Barbecue isn’t necessarily barbecue

There aren’t many cities, towns, or crossroads in the South that don’t have some sort of purveyor of smoked meats in one form or another selling their wares by the pound or in  three-compartment styrofoam boxes accompanied by sides of baked beans, cole slaw, and a grocery store roll. The range of establishments from which customers purchase their plates of pork range from repurposed snow cone stands with an old oil drum used as a smoker off to the side of its gravel parking lot to hipster brewpubs serving craft beers alongside pulled pork sushi to gas stations serving ribs smoked in a $100,000 stainless steel contraption mounted to a trailer parked around back. Then, there are the chain barbecue restaurants that, for the most part, I don’t consider what they serve to be barbecue.

 

Anywhere you travel throughout this great country, folks will have some interpretation of what barbecue should be. There are different sauces with different flavor profiles based on  foundations of vinegar, ketchup, mayonnaise, mustard, or even fruit. Different woods and combinations of woods are used including , but not limited to, pecan, oak, apple, peach, or mesquite to impart that smoky essence which is fundamental to true barbecue. Rubs consisting of a combination of 2 to 200 different spices and seasonings are closely held family secrets for many captains of the smoker. There are some areas where beef is more prevalent than pork, and other areas where fish might be the preferred smoky treat.

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No matter where I go and no matter what the local barbecue tradition, there is one thing that I look for when seeking out a good barbecue joint. When I pull into the parking lot, I want to see or smell smoke. That is the lowest common denominator of good barbecue. It must be smoked, and I want to taste it in the meat. If I can’t smell it in the air, I’m just going to assume that the establishment is buying preprocessed, smoke-flavored, restaurant supply meat and is warming it in their oven before serving it alongside the beans they plopped straight from the can into a pan on the steam table, the coleslaw dipped from their restaurant supply company’s white plastic bucket, and the fancy napkins displaying their full-color printed logo.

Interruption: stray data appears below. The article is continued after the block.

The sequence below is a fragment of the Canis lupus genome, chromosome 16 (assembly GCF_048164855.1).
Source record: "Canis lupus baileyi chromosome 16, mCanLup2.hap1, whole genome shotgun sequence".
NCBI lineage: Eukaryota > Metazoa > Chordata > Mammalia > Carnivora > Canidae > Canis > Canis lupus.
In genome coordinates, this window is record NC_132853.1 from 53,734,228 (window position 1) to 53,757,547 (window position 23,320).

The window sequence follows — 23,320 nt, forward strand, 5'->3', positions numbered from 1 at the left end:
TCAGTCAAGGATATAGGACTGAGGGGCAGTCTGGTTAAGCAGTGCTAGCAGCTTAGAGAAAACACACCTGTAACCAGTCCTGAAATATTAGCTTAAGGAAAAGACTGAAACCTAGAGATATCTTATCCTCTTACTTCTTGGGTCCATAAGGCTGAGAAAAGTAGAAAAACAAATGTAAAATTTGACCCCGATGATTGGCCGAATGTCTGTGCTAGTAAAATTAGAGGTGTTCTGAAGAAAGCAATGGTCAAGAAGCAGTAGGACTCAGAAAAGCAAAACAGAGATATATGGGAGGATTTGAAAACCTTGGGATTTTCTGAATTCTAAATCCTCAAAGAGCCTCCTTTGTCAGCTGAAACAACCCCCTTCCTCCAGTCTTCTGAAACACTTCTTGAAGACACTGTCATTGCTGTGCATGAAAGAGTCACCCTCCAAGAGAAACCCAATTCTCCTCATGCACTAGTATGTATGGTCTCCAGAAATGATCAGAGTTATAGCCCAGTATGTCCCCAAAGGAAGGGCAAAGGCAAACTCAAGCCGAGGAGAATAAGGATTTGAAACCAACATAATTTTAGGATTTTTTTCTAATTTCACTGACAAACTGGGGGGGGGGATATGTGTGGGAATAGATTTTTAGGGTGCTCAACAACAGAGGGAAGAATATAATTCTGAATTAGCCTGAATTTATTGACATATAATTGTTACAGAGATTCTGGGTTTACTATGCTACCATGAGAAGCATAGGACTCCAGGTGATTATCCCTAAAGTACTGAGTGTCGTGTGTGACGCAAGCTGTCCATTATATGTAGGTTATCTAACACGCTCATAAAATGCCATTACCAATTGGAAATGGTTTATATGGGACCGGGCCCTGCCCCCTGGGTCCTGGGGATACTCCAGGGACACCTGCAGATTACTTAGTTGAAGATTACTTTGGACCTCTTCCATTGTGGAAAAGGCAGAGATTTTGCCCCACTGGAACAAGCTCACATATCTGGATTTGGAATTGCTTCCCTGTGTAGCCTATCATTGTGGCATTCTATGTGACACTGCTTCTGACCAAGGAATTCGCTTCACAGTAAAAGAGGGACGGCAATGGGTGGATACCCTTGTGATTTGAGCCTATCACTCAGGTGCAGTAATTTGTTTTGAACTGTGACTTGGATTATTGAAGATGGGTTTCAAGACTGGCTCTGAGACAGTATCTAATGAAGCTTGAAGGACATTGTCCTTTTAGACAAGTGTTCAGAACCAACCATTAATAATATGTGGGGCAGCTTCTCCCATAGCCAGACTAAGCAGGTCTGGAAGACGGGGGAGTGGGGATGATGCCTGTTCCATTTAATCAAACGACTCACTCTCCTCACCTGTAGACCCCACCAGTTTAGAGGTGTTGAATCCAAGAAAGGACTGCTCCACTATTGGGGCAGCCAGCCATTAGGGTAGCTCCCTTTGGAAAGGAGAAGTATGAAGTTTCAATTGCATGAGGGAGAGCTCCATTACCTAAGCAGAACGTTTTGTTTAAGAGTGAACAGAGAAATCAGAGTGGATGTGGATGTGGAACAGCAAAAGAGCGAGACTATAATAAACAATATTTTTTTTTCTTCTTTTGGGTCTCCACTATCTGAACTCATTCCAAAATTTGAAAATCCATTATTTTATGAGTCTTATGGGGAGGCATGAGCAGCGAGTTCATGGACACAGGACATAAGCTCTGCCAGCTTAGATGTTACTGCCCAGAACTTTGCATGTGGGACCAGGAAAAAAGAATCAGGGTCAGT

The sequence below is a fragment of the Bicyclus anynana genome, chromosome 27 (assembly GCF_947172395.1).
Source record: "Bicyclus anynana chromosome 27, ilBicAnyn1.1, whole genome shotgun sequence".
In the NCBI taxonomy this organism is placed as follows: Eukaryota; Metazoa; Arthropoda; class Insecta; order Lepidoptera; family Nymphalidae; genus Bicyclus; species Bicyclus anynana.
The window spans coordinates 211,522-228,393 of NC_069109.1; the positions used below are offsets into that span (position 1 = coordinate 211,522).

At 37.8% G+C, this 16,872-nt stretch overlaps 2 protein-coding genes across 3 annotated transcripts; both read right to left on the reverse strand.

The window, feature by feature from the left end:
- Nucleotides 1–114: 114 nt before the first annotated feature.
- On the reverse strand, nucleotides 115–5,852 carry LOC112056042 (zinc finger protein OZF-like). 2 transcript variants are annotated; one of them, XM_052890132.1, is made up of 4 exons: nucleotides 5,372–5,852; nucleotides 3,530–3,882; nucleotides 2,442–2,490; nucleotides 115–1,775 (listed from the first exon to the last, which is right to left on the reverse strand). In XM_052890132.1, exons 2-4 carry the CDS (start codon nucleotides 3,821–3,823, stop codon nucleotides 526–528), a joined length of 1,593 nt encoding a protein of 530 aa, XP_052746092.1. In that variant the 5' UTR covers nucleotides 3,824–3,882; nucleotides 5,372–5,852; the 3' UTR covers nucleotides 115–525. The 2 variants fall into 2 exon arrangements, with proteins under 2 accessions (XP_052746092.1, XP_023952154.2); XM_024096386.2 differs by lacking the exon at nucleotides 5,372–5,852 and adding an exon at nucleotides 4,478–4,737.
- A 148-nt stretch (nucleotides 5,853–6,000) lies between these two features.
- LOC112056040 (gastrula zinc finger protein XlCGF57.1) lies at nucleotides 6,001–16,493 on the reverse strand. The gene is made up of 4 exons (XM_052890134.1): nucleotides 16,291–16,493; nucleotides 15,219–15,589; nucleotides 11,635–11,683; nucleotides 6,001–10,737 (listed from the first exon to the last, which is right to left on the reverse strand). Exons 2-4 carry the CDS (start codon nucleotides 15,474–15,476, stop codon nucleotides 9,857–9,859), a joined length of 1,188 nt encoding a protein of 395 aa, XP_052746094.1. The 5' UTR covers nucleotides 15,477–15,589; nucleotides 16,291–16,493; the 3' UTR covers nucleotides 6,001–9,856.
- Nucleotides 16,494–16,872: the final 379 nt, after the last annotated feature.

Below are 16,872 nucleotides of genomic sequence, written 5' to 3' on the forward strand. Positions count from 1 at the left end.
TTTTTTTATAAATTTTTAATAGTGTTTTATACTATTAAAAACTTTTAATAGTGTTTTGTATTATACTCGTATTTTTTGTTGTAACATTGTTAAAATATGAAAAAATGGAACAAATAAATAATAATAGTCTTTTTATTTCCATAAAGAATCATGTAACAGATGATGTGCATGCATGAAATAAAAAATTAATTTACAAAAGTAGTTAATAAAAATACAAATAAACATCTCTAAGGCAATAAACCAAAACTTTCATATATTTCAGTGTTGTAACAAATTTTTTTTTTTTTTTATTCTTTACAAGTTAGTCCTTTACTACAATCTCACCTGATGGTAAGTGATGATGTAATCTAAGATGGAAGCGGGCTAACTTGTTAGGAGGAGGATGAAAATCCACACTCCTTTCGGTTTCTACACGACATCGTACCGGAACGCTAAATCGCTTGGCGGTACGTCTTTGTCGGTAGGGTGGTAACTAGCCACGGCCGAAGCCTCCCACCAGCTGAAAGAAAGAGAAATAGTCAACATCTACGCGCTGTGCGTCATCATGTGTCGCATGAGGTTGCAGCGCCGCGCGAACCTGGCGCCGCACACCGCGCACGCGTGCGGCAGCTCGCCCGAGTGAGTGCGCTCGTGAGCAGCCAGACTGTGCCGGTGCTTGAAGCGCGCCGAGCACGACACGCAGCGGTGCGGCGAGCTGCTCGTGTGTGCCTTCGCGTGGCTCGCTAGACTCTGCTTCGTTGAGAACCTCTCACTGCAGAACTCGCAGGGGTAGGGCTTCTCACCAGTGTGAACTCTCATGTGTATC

I don’t need there to be 25 things on the menu either. I live in Mississippi, and we aren’t as demanding when it comes to the style of barbecue. We’re pretty open to beef, pork or chicken on our plate, and as such, show me sausage, pulled pork, sliced brisket, burnt ends, ribs, and chicken along with about 4 sides and a couple sauces to choose from. Let me choose a plate with a sandwich, a possible combination of meats along with two sides, or meat by the pound. That’s all I need. I’m sure barbecue spring rolls or barbecue eggs benedict is fantastic, but that’s not part of the true experience. That’s like going to Nobu for a crawfish boil.

 

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That’s a sexy brisket

 

American barbecue’s roots are firmly intertwined in the antebellum South’s slave society where undesirable cuts of meat were left for the slaves after the white folks had taken what they wanted from a butchered animal. The slaves learned that cooking the tough, fatty pieces of leftover beef or pork over a low fire for long periods of time produced some pretty tasty charcuterie. Then, we white folks figured out how good the barbecued meat was. So, we crashed the party and POOF!!! All of a sudden, beef brisket jumped to $10/lb in the local Kroger meat case, baby back ribs cost more than a visit to the proctologist, and there are guys welding together $100,000 smokers that actual people that don’t own a restaurant actually buy to  convince their buddies that they’re a better pitmaster than they probably are. (For real, white folks… Why can’t we leave anything alone?)

 

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Petty’s BBQ in Starkville, MS

 

The next time you’re driving through a small town or down a back road in the South, roll down your car window and use your olfactory sense to bird dog your way to a good meal. If you happen upon a shabby building with a Coca-Cola or Bud Light banner advertising BBQ and a stack of firewood beside an old oil drum belching white smoke from its chimney that resembles a redneck truck’s chrome exhaust tip, put on your blinker and tap your brakes. If that shabby building also has a picnic table or two with a gray-haired, halfway drunk guy surrounded by empty, partially crushed Natural Light cans who’s likely the pitmaster, you’ve found the holy grail. Whip your carriage into the parking area and call your mama to tell her where you are, that you won’t be able to make it for dinner, and that if she hasn’t heard from you by the next morning, she should start the search for you under one of the picnic tables beside this establishment. Loosen your belt and get ready to get saucy, because you’re about to check something off your bucket list.

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